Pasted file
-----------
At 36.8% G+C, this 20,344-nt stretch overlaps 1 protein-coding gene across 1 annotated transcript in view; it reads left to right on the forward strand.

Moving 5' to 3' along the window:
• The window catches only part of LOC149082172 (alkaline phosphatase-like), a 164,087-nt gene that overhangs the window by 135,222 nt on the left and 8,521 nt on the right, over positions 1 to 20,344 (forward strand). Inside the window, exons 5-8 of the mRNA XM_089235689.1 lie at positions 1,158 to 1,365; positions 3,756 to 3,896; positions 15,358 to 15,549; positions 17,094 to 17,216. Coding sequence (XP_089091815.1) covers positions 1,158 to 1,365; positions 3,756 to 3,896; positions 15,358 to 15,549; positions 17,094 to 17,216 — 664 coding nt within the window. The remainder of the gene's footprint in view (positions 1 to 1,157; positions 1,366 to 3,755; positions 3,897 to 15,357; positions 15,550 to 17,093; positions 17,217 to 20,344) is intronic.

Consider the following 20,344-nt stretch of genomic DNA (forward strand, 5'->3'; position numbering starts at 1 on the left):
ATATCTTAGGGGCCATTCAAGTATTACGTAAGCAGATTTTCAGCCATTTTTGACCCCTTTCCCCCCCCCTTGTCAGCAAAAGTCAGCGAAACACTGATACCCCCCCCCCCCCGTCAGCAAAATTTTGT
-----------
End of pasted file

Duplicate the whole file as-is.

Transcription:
At 36.8% G+C, this 20,344-nt stretch overlaps 1 protein-coding gene across 1 annotated transcript in view; it reads left to right on the forward strand.

Moving 5' to 3' along the window:
• The window catches only part of LOC149082172 (alkaline phosphatase-like), a 164,087-nt gene that overhangs the window by 135,222 nt on the left and 8,521 nt on the right, over positions 1 to 20,344 (forward strand). Inside the window, exons 5-8 of the mRNA XM_089235689.1 lie at positions 1,158 to 1,365; positions 3,756 to 3,896; positions 15,358 to 15,549; positions 17,094 to 17,216. Coding sequence (XP_089091815.1) covers positions 1,158 to 1,365; positions 3,756 to 3,896; positions 15,358 to 15,549; positions 17,094 to 17,216 — 664 coding nt within the window. The remainder of the gene's footprint in view (positions 1 to 1,157; positions 1,366 to 3,755; positions 3,897 to 15,357; positions 15,550 to 17,093; positions 17,217 to 20,344) is intronic.

Consider the following 20,344-nt stretch of genomic DNA (forward strand, 5'->3'; position numbering starts at 1 on the left):
ATATCTTAGGGGCCATTCAAGTATTACGTAAGCAGATTTTCAGCCATTTTTGACCCCTTTCCCCCCCCCTTGTCAGCAAAAGTCAGCGAAACACTGATACCCCCCCCCCCCCGTCAGCAAAATTTTGT